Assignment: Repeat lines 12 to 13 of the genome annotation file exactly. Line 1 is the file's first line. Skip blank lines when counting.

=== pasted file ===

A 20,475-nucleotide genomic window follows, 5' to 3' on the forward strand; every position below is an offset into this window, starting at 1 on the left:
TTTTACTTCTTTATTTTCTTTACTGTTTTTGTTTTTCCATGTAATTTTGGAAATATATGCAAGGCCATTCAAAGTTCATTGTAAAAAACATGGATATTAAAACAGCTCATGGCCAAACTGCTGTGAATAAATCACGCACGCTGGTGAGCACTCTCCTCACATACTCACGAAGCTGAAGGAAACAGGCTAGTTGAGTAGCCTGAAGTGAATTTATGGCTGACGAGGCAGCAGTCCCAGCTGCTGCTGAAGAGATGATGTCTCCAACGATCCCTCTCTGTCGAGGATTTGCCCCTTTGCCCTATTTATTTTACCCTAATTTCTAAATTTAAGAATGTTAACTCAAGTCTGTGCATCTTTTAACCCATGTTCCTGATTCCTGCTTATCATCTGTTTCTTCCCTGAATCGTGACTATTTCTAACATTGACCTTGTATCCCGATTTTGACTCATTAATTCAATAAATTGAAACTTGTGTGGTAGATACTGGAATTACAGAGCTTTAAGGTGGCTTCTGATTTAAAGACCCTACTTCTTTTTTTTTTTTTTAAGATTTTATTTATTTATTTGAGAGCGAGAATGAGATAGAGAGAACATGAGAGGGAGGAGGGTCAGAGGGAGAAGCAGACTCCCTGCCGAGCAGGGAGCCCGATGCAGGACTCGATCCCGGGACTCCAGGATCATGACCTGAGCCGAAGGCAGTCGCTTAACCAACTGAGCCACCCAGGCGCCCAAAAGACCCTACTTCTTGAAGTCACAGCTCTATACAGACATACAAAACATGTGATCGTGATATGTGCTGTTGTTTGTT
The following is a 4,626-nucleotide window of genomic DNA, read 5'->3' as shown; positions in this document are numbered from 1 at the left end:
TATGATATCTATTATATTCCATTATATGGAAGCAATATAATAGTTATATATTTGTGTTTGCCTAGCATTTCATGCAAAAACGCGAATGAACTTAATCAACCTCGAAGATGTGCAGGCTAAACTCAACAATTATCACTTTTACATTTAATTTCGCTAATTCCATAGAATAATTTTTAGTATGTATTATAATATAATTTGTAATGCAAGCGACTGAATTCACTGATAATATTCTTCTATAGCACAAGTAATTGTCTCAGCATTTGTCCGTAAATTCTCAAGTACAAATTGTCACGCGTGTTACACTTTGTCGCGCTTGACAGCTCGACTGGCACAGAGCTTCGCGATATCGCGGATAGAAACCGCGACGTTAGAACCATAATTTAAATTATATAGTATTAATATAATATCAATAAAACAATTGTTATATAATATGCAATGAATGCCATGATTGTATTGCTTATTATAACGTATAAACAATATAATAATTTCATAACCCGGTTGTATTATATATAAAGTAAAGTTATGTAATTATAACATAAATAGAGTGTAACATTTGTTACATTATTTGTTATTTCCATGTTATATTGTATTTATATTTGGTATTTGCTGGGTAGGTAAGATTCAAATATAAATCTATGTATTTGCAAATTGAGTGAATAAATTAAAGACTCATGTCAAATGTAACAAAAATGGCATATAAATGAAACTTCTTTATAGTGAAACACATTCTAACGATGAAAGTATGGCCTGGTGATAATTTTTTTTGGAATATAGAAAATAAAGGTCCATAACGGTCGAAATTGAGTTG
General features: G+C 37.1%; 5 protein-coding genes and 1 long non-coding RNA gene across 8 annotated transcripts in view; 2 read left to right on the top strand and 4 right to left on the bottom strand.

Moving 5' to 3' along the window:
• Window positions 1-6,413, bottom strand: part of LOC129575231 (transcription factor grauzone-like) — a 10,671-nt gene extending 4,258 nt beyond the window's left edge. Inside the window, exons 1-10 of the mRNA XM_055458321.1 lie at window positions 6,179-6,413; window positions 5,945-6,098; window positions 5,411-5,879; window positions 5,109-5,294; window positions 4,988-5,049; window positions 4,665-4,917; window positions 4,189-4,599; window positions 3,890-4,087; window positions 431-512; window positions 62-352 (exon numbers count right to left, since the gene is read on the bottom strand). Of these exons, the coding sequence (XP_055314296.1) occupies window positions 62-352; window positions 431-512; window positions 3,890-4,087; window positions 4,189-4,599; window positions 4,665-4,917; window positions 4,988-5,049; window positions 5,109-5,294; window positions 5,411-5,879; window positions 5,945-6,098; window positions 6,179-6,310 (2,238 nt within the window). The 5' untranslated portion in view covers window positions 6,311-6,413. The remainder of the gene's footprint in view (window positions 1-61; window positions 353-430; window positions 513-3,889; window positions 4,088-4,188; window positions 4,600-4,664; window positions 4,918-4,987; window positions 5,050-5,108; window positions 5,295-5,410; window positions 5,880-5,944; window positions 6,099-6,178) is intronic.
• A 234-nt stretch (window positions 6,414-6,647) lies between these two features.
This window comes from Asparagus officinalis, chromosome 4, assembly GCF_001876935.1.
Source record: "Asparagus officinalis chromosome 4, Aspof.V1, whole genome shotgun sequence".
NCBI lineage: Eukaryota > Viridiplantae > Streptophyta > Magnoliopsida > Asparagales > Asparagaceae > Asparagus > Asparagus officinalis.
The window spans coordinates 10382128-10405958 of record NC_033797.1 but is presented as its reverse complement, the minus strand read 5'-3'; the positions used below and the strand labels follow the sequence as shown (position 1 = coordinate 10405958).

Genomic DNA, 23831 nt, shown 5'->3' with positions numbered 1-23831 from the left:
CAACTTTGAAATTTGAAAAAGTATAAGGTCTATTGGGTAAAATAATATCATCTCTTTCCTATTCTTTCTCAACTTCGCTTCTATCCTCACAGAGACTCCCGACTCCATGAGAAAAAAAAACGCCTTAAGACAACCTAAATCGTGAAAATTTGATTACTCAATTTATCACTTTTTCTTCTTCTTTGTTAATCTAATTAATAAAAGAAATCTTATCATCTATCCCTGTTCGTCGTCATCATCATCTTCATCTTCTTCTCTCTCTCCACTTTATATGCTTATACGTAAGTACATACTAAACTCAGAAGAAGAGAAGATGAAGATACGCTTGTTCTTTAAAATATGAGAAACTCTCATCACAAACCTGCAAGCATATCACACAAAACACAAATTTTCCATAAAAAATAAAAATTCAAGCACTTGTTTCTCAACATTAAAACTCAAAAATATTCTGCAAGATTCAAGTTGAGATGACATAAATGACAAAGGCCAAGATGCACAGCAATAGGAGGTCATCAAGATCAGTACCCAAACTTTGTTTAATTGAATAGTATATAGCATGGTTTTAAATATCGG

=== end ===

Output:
The window spans coordinates 10382128-10405958 of record NC_033797.1 but is presented as its reverse complement, the minus strand read 5'-3'; the positions used below and the strand labels follow the sequence as shown (position 1 = coordinate 10405958).

Genomic DNA, 23831 nt, shown 5'->3' with positions numbered 1-23831 from the left: